Stillman: I love that, more strength on the end when they need to do the true healing after the hospital.  That’s great.

Benner: Yes – recovering doesn’t end right when you’re discharged from the hospital.  You’ve been in the medical community.  You know that when you’re discharged from the hospital, you’re not well.  You are just not critical anymore.  You just don’t need round-the-clock medical expertise.  When they’re discharged from the hospital, people need a lot of support.  Our vision is of someday there being a cooperative experience during the hospitalizations with the families and even once at home with the hospital.  So, if we are better able to support the family, they’re better able to support the patient, and the patient will get better faster.  We don’t have exact data on that, but it’s kind of common sense, so we believe that.

Then, we developed this web application, the Patient PageSM, because we found communication really to be the lynchpin.  The better communication, the better the outcomes will be.  We strongly believe that.  The web application was so popular and such a hit with all of our families, and they gave us lots of input as to what they’d like to see on it. So, we have tweaked it over the couple years that we’ve been using it, and this application became such a useful tool in our business, we decided to offer it to other healthcare companies.  . If they would like to license the application then they are able to brand and offer their own Patient PageSM, resident page, homecare page or patriot page.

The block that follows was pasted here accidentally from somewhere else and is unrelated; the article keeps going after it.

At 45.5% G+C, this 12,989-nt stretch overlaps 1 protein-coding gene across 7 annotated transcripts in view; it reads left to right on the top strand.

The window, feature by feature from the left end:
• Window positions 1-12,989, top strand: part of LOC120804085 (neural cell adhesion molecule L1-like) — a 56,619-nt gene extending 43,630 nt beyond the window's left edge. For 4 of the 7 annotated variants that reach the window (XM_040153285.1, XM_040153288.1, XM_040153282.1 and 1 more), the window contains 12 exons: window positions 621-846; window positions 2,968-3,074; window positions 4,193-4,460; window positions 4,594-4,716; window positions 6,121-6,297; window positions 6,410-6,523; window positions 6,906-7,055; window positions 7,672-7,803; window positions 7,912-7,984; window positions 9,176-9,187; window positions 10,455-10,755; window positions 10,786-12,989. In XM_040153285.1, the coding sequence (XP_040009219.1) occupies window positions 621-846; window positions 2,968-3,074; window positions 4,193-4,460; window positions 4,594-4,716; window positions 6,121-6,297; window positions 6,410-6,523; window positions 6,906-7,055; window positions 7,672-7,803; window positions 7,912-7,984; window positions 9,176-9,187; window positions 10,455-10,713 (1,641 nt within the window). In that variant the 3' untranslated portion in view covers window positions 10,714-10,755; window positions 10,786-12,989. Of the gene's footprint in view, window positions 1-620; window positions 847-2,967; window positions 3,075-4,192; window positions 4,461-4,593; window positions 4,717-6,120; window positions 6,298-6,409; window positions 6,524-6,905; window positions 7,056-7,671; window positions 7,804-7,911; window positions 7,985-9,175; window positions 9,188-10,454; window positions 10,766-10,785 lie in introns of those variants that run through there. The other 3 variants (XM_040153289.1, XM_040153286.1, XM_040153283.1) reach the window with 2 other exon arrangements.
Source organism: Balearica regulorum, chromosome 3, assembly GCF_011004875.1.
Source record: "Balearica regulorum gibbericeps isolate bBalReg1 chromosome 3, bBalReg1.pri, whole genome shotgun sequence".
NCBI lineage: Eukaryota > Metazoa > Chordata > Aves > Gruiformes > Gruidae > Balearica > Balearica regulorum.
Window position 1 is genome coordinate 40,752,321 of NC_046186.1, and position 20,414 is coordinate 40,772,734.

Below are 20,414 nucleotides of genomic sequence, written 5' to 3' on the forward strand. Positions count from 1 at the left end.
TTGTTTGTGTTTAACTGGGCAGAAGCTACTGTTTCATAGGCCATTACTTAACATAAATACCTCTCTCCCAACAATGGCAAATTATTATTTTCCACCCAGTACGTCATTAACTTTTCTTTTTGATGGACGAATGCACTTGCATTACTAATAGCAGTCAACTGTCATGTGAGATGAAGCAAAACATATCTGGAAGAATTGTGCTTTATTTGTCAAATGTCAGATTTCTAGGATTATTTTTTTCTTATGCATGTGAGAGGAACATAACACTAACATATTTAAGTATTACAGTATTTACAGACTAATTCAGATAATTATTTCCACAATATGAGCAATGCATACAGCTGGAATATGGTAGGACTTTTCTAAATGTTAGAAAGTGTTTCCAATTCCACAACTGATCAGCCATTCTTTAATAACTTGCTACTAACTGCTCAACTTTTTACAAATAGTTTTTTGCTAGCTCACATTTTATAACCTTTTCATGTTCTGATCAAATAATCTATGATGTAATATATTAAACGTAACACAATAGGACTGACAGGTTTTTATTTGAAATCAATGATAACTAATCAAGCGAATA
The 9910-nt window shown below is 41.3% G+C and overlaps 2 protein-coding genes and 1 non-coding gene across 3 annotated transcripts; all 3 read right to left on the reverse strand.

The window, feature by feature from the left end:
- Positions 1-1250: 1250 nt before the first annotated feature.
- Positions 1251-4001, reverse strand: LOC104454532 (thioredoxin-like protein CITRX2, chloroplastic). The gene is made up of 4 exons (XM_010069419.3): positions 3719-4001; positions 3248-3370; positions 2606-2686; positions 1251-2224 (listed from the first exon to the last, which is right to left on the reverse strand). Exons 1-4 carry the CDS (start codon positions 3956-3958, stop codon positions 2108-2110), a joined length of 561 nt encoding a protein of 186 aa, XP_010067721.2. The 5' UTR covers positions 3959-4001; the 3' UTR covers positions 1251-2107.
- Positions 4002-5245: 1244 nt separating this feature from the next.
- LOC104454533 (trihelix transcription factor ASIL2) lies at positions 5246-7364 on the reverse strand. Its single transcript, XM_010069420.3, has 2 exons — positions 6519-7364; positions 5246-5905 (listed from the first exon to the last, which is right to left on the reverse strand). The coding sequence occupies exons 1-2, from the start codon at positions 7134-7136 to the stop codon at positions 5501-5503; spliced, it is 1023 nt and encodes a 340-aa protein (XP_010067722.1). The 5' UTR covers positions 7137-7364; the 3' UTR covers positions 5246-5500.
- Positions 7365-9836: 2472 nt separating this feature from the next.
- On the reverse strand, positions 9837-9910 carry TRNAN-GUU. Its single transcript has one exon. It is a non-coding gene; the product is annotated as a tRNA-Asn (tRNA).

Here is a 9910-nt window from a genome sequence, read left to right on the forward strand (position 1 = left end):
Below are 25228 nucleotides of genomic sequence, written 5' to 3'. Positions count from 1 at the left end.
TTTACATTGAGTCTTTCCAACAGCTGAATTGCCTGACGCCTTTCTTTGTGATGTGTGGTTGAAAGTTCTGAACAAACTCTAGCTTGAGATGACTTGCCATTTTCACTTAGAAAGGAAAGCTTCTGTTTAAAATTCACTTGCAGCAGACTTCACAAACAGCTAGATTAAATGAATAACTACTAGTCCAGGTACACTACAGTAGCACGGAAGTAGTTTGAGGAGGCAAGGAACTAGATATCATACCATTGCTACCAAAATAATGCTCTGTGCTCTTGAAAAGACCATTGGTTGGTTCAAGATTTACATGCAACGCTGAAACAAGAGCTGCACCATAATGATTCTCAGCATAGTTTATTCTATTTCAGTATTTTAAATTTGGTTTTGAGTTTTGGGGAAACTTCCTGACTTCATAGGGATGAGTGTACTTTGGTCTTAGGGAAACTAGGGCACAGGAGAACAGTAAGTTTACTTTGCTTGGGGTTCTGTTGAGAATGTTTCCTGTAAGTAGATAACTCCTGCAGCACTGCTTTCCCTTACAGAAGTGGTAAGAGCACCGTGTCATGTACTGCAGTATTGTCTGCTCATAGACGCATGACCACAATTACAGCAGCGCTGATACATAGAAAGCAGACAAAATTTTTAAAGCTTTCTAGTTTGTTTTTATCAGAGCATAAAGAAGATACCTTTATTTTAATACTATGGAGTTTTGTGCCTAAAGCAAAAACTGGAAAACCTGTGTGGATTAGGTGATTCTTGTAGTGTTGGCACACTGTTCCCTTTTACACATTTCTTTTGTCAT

The people that we’ve been talking to are mostly in home care, so you can get a branded home care page for your home care company.  We don’t offer home care, but we deal with a lot of home care people because we transition out of hospital.  Now, if someone had a Patient PageSM up in the hospital, it would be so great if they’re transitioned to a home care company where that home care helper could update the page, or the manager at the home care company could update the page, and keep family and friends informed and involved to continue kind of this wonderful communication that allows everyone to help support one another.

Hospice care, of course, would also be a great fit for our web application.  We’ve approached some not-for-profits to allow them to use the application.  We just launched Empowering Pages,  and we already have one program for a residential facility that’s almost ready to go active.  We think Empowering Pages has a really bright future, because better communication breeds better outcomes, which is better business.

So, we think moving it over from the consumer end where we’re using our Patient PageSM to a business-to-business model makes a lot of sense, because it’s going to impact the bottom line of these businesses that use it.  They’re going to have happier patients and families, in addition to those who join and visit the page.  For instance, if you have a home care company, and Marcy down the street has a page up, and you’re one of her neighbors.  You find out about her page, and you go on it to send Marcy a message and see how she’s doing, and see if there’s anything you can do to help. Well, now you know the name of Marcy’s home care company.  And, now when you need home care or someone you know needs home care, you know a name.

Generally, if somebody has home care, we know they have a home care visitor.  We don’t know what company they’re with because they tend to travel in private vehicles.  So, for brand identification and spreading your brand name, we think that it’s going to be a really good tool.  So, that’s Hospital Companions and then how we spun into also supporting businesses with Empowering Pages.